Consolidators: Classic Collision Adds Second Location in Las Vegas
How to make employee vacations less stressful for you, the vacationing employee and the remainder of your staff.
Your lead estimator is taking a week vacation, so estimating, file handling, supplements, billing or whatever other tasks he performs are handed off to multiple people. In addition, a shifting of roles probably takes place throughout many of your shop’s departments.
Believe it or not, I actually know some owners who make sure that when their estimator returns from vacation, he comes back to a perfectly clean desk instead a pile of work 3 feet high. Since the vacation was known well in advance and they learned from previous year’s vacations, they’ve developed a contingency plan involving multiple people.
In this scenario, for example, walk-in estimates for the week are handled by the owner as scheduled estimating appointments for a specific three-hour period each day. The shop porter or detailer is recruited to make parts orders for new jobs, and the receptionist converts insurance adjuster estimates into your management system. She’s also handling initial data entry for supplements.
To reduce the number of incoming calls, your estimator called all his customers the week before he left on vacation and gave them status updates on vehicle repairs. At the same time, he carefully documented each call on the file jacket. He also made sure all his supplements were identified and had been called in to the insurance company for authorization and approval, and he carefully documented the file for each call. In addition, he made sure the adjuster’s supplement packages were constructed and compiled for easy reference by the owner and front office personnel.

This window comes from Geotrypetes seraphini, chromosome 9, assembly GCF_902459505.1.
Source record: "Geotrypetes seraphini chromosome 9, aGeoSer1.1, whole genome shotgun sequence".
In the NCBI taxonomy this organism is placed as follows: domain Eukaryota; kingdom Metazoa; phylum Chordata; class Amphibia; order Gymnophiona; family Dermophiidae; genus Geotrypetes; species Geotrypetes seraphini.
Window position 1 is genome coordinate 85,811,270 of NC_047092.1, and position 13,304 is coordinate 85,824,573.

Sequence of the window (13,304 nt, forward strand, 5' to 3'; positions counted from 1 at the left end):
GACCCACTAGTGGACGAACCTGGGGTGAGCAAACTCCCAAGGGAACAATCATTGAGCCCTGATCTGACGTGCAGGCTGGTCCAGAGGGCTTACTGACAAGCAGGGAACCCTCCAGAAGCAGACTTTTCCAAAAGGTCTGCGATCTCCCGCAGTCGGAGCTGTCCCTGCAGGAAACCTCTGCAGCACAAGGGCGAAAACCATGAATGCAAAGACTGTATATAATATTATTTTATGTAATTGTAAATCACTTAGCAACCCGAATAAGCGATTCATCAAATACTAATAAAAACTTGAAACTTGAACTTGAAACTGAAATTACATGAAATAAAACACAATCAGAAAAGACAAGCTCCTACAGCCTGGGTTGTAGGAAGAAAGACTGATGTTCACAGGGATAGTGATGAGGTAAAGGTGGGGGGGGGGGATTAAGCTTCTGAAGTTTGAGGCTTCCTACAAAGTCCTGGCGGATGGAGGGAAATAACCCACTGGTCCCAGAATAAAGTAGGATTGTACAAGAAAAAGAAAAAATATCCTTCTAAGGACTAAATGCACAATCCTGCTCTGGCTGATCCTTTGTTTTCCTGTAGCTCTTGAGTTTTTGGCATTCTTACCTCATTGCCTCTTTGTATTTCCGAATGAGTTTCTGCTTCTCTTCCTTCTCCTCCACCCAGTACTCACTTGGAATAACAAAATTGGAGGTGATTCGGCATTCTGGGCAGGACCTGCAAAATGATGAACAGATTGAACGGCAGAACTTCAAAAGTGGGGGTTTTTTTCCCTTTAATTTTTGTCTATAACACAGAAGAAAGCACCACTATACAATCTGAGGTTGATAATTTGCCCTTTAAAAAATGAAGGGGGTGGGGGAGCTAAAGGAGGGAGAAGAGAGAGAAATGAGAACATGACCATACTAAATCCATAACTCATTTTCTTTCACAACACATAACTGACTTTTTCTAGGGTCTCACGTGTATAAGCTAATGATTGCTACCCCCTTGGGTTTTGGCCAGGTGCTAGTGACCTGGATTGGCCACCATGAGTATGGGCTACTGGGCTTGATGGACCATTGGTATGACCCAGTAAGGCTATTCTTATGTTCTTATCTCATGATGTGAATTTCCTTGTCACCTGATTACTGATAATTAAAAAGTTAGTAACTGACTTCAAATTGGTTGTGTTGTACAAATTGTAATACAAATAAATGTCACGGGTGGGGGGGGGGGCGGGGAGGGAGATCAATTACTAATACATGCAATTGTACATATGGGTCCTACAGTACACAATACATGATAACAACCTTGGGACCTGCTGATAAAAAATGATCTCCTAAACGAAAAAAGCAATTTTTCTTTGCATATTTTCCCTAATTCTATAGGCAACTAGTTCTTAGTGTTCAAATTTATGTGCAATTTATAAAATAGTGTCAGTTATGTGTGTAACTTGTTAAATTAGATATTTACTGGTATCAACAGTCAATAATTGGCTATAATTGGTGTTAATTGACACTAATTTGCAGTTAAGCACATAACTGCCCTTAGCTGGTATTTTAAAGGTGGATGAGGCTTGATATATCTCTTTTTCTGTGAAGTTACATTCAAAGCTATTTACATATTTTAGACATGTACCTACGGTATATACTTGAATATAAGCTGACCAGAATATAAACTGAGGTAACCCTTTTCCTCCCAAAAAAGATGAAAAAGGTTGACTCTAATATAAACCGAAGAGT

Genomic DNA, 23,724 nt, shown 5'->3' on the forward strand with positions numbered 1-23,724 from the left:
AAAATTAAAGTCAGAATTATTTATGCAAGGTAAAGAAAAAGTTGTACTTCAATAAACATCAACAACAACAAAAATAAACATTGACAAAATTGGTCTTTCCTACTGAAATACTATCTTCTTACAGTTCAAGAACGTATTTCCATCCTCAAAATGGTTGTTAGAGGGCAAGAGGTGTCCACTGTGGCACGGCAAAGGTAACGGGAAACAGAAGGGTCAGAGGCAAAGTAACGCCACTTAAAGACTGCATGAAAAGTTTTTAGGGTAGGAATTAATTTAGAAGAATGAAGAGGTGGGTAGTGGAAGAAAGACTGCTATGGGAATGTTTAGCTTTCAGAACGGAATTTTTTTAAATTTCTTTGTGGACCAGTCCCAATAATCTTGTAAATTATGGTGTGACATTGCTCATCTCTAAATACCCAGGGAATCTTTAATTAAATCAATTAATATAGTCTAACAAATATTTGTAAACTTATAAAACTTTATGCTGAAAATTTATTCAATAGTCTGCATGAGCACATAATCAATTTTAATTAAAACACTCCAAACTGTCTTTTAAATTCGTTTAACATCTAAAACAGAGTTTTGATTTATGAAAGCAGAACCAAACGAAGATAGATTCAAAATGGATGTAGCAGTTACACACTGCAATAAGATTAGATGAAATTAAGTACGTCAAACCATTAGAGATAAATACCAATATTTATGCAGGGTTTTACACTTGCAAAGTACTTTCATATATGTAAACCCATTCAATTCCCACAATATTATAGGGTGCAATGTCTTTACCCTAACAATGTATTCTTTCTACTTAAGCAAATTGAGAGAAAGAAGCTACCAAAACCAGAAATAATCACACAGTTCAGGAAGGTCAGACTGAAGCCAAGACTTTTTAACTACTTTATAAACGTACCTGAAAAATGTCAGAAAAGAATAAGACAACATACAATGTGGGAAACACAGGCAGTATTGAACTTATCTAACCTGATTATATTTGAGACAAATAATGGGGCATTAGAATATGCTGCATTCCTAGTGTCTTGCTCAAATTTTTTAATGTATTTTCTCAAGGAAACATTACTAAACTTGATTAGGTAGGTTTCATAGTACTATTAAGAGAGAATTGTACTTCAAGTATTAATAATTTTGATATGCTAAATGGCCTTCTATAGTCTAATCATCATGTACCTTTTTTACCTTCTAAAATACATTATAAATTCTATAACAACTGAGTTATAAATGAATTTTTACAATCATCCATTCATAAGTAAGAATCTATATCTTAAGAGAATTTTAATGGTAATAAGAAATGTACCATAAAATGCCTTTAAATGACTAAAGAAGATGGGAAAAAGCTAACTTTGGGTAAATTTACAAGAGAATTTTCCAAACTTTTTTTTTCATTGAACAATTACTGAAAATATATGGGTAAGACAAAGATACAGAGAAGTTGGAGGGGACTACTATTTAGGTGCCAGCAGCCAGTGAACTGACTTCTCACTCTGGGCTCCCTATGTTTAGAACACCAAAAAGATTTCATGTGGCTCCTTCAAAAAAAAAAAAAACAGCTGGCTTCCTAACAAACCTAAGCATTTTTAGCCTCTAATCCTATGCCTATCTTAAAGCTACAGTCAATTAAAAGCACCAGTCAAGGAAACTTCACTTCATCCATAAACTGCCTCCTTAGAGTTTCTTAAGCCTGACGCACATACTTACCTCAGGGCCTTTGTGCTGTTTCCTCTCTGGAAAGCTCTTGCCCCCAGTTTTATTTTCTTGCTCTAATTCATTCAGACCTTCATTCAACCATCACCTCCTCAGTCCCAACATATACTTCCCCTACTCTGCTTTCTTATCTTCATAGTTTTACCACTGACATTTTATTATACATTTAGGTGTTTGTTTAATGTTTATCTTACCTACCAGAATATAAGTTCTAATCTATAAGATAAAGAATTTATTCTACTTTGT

To cover the detailer’s or porter’s duties, the owner recruited the lead tech’s high-school-age daughter to work part time, four hours a day. To make the best use of his part timer, the owner meticulously laid out what work was to be performed, how it was to be done and what it was to look like when it was performed correctly. The owner also made sure the part timer had all the tools, materials and instructions easily accessible to eliminate wandering around to ask questions. The owner wanted to make sure the young lady worked and didn’t have any excuses for goofing off or being unproductive.
As this example illustrates, plans were made and everyone stayed focused on executing a plan. Everyone had a chance to do something a little different, but more importantly, they were all focused on achieving a common objective for the good of the customer by working together as part of a team.
Writer Jake Snyder is the principle of CR Management Systems, a consulting, training and business-development company. He’s been in the industry for more than 15 years, has managed a collision repair facility, held various claims positions with Allstate Insurance Company, and performed consulting and product development for Body Shop Video’s, Business Development Group. Snyder can be contacted at (732) 886-5340 or at [email protected]